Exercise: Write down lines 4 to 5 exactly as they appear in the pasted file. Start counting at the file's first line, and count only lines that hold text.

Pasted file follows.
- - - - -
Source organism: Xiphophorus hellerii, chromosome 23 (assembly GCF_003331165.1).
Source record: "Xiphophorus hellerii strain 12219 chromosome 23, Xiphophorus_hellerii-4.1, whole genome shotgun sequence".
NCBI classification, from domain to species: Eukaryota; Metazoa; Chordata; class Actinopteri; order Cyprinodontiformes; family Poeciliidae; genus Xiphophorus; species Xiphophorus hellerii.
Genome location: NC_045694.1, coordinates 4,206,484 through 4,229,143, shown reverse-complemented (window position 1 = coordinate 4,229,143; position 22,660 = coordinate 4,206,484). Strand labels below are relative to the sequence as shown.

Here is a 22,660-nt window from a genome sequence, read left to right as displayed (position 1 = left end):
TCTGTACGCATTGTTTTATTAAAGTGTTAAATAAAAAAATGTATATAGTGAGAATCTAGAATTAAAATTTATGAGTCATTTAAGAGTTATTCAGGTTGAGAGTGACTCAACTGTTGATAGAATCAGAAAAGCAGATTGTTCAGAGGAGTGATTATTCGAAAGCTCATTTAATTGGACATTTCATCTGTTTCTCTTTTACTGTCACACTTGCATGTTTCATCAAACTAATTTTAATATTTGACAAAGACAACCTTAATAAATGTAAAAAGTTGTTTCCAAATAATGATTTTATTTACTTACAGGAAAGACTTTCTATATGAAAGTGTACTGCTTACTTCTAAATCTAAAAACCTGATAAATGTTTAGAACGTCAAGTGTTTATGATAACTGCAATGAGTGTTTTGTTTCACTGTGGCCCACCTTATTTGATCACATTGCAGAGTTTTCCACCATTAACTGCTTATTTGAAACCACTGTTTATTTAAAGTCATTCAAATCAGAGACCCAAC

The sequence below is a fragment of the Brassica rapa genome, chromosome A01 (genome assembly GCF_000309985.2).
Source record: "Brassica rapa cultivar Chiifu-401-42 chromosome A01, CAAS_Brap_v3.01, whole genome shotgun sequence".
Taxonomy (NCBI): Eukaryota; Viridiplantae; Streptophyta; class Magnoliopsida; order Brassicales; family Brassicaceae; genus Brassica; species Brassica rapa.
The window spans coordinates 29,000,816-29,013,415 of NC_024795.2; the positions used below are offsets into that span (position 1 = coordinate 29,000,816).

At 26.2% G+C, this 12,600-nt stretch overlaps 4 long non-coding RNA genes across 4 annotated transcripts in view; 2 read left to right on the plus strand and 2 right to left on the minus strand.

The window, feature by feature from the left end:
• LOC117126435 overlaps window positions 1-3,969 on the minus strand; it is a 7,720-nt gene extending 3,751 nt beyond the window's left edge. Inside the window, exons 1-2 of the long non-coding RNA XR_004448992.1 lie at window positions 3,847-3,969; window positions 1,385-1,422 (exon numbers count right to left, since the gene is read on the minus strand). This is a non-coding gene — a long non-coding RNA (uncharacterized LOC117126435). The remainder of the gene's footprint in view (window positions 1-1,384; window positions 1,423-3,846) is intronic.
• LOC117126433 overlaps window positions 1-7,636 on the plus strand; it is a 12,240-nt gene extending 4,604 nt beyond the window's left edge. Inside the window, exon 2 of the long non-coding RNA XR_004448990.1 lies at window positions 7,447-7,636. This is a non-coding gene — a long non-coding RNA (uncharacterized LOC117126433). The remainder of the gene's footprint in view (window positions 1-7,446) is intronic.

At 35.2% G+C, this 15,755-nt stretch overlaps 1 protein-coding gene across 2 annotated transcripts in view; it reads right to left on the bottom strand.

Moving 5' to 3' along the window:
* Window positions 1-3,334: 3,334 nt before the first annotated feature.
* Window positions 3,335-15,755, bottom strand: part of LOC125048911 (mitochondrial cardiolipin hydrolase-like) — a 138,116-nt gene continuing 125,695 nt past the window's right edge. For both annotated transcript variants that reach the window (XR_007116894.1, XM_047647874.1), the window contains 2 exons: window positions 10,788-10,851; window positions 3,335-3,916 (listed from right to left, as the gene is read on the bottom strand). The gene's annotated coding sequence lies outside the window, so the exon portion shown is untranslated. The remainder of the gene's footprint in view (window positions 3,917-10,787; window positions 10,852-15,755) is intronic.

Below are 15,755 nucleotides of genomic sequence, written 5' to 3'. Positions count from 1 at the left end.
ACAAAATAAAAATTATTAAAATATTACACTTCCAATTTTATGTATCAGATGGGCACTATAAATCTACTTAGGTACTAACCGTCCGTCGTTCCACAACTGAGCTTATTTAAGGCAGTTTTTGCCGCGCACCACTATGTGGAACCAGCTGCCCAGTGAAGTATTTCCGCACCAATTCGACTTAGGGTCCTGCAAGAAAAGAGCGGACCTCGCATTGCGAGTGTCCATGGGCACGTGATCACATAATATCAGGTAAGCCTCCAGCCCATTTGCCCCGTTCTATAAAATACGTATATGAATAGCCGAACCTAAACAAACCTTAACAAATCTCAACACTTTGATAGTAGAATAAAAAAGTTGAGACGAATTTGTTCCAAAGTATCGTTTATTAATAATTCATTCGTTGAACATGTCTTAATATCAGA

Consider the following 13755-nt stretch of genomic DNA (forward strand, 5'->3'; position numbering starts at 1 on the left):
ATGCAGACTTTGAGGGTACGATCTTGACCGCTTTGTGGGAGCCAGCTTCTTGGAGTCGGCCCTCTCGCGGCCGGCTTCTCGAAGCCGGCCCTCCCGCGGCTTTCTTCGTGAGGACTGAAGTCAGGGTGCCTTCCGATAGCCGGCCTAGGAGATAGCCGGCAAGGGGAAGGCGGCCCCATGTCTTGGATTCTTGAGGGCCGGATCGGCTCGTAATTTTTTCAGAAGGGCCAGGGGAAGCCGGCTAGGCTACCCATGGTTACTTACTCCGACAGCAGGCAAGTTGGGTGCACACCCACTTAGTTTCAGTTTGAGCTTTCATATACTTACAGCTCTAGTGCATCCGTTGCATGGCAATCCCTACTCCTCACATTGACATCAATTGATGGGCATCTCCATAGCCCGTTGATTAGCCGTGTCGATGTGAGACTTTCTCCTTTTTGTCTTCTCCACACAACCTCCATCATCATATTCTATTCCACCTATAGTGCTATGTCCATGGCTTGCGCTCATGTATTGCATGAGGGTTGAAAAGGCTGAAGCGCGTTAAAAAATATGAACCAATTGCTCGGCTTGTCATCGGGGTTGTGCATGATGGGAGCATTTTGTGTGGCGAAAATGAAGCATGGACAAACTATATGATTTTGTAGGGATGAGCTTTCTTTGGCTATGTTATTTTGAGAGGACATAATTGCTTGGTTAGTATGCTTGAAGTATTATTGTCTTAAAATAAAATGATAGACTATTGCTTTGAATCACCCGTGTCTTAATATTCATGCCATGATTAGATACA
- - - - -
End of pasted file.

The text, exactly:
Genome location: NC_045694.1, coordinates 4,206,484 through 4,229,143, shown reverse-complemented (window position 1 = coordinate 4,229,143; position 22,660 = coordinate 4,206,484). Strand labels below are relative to the sequence as shown.

Here is a 22,660-nt window from a genome sequence, read left to right as displayed (position 1 = left end):